The Finance and Expenditure Committee considered the Taxation (KiwiSaver HomeStart and Remedial Matters) Bill, was briefed by the Treasury on the Government's financial cycle, and considered the Budget Policy Statement for 2015. 

The Foreign Affairs, Defence and Trade Committee examined a number of international treaties. These included the 2003 Protocol to the Convention on the Establishment of an International Fund for Compensation for Oil Pollution Damage 1992 and the First Protocol to amend the Agreement establishing the ASEAN-Australia-New Zealand Free Trade Area. It was also briefed on the implications under international law of the use of unmanned aerial vehicles and other robotic devices in military operations.

The Regulations Review Committee continued its investigations into the scrutiny of regulations and into regulation-making powers in bills.

Call for submissions on the Inquiry into the 2014 general election
Public submissions are now being invited on the Inquiry into the 2014 general election. By convention, after every general election, a select committee inquiry is conducted into the legal and administrative aspects of that election. The Inquiry will be conducted by the Justice and Electoral Committee, chaired by National Party member, Hon Jacqui Dean. The closing date for submissions is 31 March 2015. Further information on making a submission can be found here.

Speeches of note

RBNZ Governor speaks at Canterbury Employers Chamber of Commerce

On 4 February the Reserve Bank Governor delivered a speech on the outlook for the New Zealand economy to the Canterbury Employers’ Chamber of Commerce in Christchurch.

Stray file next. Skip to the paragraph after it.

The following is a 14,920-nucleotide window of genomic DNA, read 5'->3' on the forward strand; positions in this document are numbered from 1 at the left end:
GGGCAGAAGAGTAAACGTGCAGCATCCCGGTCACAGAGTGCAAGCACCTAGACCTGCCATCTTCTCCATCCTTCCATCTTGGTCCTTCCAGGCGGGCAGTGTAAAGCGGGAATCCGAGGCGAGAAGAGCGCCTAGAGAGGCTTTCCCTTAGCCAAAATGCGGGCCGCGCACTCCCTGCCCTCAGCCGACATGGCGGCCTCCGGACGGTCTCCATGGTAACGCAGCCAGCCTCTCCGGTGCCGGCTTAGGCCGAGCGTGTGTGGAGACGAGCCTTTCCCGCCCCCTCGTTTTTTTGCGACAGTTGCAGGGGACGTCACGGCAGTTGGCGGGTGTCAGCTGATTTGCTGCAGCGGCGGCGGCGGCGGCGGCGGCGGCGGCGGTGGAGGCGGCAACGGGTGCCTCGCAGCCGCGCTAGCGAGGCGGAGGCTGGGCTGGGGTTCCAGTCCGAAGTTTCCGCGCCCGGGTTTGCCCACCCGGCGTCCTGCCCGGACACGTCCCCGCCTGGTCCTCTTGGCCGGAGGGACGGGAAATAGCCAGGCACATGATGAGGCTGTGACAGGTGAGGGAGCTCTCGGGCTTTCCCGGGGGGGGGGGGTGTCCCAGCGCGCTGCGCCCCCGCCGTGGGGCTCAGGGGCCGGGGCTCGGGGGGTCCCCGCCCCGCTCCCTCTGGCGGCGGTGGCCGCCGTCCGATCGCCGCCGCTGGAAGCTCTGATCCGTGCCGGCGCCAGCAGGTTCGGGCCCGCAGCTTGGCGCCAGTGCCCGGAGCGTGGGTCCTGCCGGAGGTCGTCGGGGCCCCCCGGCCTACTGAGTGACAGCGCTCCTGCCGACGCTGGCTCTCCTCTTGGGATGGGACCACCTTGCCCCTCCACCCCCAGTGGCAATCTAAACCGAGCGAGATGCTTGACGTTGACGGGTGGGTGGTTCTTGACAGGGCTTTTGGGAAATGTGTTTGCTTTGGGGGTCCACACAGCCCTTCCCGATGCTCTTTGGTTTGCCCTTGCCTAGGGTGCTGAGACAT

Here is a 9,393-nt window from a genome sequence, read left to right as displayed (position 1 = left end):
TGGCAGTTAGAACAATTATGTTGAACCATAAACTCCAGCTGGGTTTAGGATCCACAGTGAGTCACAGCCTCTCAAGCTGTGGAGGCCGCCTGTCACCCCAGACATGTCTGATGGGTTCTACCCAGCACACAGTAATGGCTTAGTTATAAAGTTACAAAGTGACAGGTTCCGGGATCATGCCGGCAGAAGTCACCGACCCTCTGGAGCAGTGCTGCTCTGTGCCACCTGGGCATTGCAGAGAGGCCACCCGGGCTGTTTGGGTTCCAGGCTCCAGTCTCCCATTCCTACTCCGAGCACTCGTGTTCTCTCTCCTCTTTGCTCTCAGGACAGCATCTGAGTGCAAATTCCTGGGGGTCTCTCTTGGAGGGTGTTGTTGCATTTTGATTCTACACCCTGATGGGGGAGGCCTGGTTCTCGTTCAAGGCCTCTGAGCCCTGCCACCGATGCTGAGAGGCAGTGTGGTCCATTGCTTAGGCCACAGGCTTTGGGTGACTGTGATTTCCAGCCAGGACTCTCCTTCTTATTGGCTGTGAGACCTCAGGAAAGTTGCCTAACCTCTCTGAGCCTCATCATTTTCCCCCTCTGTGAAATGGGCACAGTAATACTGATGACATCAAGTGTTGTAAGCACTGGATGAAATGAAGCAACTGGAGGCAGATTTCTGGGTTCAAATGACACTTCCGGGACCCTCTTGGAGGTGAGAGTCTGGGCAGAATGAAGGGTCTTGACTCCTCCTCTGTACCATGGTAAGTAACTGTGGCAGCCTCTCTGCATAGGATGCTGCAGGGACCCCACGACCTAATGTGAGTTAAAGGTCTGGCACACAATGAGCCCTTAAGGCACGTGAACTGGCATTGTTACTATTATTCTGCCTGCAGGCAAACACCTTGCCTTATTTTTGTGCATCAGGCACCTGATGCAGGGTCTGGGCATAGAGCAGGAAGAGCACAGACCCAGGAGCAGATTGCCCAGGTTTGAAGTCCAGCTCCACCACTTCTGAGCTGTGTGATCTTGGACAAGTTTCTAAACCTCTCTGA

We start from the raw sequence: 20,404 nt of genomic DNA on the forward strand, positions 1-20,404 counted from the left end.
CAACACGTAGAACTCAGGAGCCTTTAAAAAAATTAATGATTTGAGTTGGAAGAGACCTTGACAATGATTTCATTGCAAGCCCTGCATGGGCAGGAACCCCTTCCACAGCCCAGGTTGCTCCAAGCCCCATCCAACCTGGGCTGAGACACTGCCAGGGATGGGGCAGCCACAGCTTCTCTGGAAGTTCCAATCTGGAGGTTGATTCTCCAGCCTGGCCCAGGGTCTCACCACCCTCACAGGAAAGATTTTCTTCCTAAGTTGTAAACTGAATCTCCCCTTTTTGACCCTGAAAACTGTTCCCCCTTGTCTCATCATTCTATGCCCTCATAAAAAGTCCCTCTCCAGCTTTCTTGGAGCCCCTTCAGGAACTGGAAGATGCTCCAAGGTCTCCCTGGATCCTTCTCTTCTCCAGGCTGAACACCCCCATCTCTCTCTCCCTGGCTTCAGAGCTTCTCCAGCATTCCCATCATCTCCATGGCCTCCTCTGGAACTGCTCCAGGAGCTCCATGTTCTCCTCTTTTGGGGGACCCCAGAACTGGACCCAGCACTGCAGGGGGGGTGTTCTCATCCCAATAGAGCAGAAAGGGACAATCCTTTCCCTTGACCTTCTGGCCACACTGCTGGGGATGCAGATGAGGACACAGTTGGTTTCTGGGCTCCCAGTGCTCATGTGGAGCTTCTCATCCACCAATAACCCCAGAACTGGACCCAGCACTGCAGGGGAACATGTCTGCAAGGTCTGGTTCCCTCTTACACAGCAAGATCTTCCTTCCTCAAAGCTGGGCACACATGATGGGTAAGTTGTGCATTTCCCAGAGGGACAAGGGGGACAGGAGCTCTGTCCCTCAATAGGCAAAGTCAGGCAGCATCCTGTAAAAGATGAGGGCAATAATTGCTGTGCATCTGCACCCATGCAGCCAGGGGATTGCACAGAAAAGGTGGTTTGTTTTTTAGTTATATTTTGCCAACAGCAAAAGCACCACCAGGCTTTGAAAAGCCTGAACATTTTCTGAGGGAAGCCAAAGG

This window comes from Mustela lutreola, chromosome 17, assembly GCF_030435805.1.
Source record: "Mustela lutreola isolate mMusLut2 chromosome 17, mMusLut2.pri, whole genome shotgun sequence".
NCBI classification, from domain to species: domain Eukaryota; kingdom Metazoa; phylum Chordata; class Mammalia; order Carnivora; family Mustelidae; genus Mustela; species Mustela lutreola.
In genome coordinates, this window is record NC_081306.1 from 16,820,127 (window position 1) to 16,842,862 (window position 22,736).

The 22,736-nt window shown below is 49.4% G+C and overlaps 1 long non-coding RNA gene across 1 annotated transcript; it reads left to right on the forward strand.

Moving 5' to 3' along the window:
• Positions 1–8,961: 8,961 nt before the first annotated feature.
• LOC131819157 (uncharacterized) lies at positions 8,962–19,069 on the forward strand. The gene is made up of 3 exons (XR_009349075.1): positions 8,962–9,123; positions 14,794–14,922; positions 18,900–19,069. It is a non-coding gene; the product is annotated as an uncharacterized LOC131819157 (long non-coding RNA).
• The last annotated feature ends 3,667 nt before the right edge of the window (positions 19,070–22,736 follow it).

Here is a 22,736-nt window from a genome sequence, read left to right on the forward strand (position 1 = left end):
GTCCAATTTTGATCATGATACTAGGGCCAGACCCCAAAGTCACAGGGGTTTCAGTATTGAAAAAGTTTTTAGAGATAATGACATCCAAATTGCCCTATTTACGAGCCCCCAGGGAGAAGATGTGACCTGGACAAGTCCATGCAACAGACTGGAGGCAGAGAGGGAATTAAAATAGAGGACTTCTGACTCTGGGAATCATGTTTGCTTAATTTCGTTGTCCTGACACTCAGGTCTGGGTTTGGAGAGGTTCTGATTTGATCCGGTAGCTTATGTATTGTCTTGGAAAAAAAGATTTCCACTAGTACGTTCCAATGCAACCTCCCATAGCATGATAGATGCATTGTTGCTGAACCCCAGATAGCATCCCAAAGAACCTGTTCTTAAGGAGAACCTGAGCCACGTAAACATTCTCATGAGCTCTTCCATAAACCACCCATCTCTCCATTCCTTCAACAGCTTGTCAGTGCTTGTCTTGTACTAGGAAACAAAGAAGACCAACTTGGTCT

In summary, the Governor stated that the New Zealand economy is performing well in many respects and the prospects are good for continued steady growth, falling employment, and low inflation. However, the risks and uncertainties around the global economy were becoming more complex, and this presented considerable challenges for New Zealand enterprises and the Reserve Bank.

The Governor’s key points can be summarised as follows:

Official cash rate
The official cash rate (OCR), currently at 3.5%, was likely to stay at this percentage for some time. A period of OCR stability was the most prudent option in the current economic situation, and it would take quite a change in economic conditions to trigger a lower rate. In any event, retail banks were taking advantage of lower global rates by offering cheaper loans.

Economic risks and uncertainties
The Reserve Bank expected above-average economic growth in New Zealand’s trading partners this year. However, there were more risks and uncertainties as growth rates diverge between countries, central banks continue significant quantitative easing, and consumer price inflation falls into negative territory in several countries. Financial markets have had to respond to several developments, including the Swiss National Bank abandoning its exchange rate cap, interest rate cuts by several central banks, and uncertainty following the Greek election.

The main risks and uncertainties related to the Chinese economy, and four key prices – dairy prices, oil prices, house prices, and the exchange rate.

Dairy industry